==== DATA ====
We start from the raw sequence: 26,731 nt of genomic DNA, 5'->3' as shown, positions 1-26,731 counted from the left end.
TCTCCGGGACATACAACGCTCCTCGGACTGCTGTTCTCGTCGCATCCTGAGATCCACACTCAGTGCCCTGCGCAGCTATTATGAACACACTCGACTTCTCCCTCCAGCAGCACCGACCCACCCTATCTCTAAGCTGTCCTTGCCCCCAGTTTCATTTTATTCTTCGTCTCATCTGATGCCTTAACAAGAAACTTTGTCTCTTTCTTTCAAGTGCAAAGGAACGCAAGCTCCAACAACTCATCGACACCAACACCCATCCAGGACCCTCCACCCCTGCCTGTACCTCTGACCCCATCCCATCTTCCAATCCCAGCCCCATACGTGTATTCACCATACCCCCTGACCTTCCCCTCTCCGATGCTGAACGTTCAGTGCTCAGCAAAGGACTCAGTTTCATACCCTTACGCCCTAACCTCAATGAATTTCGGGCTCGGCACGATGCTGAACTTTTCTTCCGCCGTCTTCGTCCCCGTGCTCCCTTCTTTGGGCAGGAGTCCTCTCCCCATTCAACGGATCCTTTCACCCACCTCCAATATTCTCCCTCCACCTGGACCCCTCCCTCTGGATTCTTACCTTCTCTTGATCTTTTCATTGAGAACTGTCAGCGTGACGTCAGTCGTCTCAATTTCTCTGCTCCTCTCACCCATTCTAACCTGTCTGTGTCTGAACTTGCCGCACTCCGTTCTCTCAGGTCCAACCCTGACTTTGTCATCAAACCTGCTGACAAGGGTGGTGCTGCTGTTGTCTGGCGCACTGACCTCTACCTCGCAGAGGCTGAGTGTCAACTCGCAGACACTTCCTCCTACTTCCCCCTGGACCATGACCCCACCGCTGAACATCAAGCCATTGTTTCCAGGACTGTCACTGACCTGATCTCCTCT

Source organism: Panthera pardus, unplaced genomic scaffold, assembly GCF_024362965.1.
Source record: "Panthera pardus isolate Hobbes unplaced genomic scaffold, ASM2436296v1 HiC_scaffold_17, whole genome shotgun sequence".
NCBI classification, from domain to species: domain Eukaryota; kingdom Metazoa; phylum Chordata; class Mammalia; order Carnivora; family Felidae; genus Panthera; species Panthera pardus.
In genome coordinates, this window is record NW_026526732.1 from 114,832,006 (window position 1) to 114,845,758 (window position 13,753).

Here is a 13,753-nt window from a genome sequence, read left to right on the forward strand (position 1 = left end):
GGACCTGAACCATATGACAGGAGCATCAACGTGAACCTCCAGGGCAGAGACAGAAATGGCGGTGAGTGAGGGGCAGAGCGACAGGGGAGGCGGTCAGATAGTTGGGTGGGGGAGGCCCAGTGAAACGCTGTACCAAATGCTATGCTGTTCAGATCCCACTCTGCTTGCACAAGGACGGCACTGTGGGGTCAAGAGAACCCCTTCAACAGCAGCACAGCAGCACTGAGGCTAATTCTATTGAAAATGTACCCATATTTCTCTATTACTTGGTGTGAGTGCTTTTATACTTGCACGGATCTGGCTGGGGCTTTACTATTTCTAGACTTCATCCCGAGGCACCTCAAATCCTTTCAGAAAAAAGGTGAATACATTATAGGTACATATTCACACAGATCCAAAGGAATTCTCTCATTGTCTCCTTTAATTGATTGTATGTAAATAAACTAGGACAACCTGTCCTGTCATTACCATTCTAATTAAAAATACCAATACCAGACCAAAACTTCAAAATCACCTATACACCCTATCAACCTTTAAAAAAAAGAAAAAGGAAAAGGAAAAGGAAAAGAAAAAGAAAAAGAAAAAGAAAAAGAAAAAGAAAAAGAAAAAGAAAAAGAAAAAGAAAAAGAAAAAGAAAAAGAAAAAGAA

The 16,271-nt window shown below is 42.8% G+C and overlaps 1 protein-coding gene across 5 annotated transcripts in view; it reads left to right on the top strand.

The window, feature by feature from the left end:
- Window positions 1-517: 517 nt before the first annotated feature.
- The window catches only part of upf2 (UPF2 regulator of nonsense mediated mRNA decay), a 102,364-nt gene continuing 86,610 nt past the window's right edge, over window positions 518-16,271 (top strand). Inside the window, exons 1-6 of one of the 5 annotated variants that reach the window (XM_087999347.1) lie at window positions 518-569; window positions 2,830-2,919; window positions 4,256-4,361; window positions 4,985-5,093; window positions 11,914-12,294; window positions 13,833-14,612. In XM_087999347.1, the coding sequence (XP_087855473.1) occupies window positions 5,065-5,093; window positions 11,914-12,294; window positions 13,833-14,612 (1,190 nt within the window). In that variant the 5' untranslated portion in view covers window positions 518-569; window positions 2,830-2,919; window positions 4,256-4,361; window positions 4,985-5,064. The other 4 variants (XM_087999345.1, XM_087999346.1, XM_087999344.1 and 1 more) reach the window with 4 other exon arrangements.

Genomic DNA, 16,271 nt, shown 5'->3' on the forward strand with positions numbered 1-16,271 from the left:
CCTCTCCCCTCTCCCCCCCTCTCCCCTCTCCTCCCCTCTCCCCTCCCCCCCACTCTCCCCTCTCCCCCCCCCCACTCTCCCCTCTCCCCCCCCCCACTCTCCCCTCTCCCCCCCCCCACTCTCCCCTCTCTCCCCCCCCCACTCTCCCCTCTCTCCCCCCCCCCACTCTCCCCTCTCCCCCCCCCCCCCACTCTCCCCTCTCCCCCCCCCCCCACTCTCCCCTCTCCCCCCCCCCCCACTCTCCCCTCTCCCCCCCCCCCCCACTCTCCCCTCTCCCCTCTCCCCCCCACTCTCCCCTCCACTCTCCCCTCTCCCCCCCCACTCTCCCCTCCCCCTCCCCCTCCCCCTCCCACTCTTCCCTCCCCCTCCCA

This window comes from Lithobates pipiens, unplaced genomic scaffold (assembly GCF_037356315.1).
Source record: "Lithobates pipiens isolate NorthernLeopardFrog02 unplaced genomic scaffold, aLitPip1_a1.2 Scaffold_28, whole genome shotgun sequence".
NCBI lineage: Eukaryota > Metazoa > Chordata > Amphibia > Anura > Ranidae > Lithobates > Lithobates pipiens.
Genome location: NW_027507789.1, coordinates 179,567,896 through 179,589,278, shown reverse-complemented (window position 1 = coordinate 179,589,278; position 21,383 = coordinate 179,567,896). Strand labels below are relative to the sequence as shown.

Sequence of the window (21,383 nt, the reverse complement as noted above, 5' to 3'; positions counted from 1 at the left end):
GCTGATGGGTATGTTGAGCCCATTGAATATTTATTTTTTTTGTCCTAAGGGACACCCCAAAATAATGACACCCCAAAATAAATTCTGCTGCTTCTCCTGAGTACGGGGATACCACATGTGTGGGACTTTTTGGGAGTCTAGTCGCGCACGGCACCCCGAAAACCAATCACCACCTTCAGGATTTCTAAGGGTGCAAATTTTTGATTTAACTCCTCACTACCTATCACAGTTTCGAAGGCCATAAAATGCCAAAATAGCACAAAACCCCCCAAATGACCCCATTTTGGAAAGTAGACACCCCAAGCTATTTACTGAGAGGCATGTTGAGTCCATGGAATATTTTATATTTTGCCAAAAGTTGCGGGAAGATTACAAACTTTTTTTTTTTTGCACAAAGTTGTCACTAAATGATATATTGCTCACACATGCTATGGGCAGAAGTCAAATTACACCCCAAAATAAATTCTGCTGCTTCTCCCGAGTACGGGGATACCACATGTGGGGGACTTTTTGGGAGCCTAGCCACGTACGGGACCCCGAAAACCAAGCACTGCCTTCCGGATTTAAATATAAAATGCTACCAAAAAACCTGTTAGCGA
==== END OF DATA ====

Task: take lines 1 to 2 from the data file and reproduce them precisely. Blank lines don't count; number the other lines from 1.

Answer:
We start from the raw sequence: 26,731 nt of genomic DNA, 5'->3' as shown, positions 1-26,731 counted from the left end.
TCTCCGGGACATACAACGCTCCTCGGACTGCTGTTCTCGTCGCATCCTGAGATCCACACTCAGTGCCCTGCGCAGCTATTATGAACACACTCGACTTCTCCCTCCAGCAGCACCGACCCACCCTATCTCTAAGCTGTCCTTGCCCCCAGTTTCATTTTATTCTTCGTCTCATCTGATGCCTTAACAAGAAACTTTGTCTCTTTCTTTCAAGTGCAAAGGAACGCAAGCTCCAACAACTCATCGACACCAACACCCATCCAGGACCCTCCACCCCTGCCTGTACCTCTGACCCCATCCCATCTTCCAATCCCAGCCCCATACGTGTATTCACCATACCCCCTGACCTTCCCCTCTCCGATGCTGAACGTTCAGTGCTCAGCAAAGGACTCAGTTTCATACCCTTACGCCCTAACCTCAATGAATTTCGGGCTCGGCACGATGCTGAACTTTTCTTCCGCCGTCTTCGTCCCCGTGCTCCCTTCTTTGGGCAGGAGTCCTCTCCCCATTCAACGGATCCTTTCACCCACCTCCAATATTCTCCCTCCACCTGGACCCCTCCCTCTGGATTCTTACCTTCTCTTGATCTTTTCATTGAGAACTGTCAGCGTGACGTCAGTCGTCTCAATTTCTCTGCTCCTCTCACCCATTCTAACCTGTCTGTGTCTGAACTTGCCGCACTCCGTTCTCTCAGGTCCAACCCTGACTTTGTCATCAAACCTGCTGACAAGGGTGGTGCTGCTGTTGTCTGGCGCACTGACCTCTACCTCGCAGAGGCTGAGTGTCAACTCGCAGACACTTCCTCCTACTTCCCCCTGGACCATGACCCCACCGCTGAACATCAAGCCATTGTTTCCAGGACTGTCACTGACCTGATCTCCTCT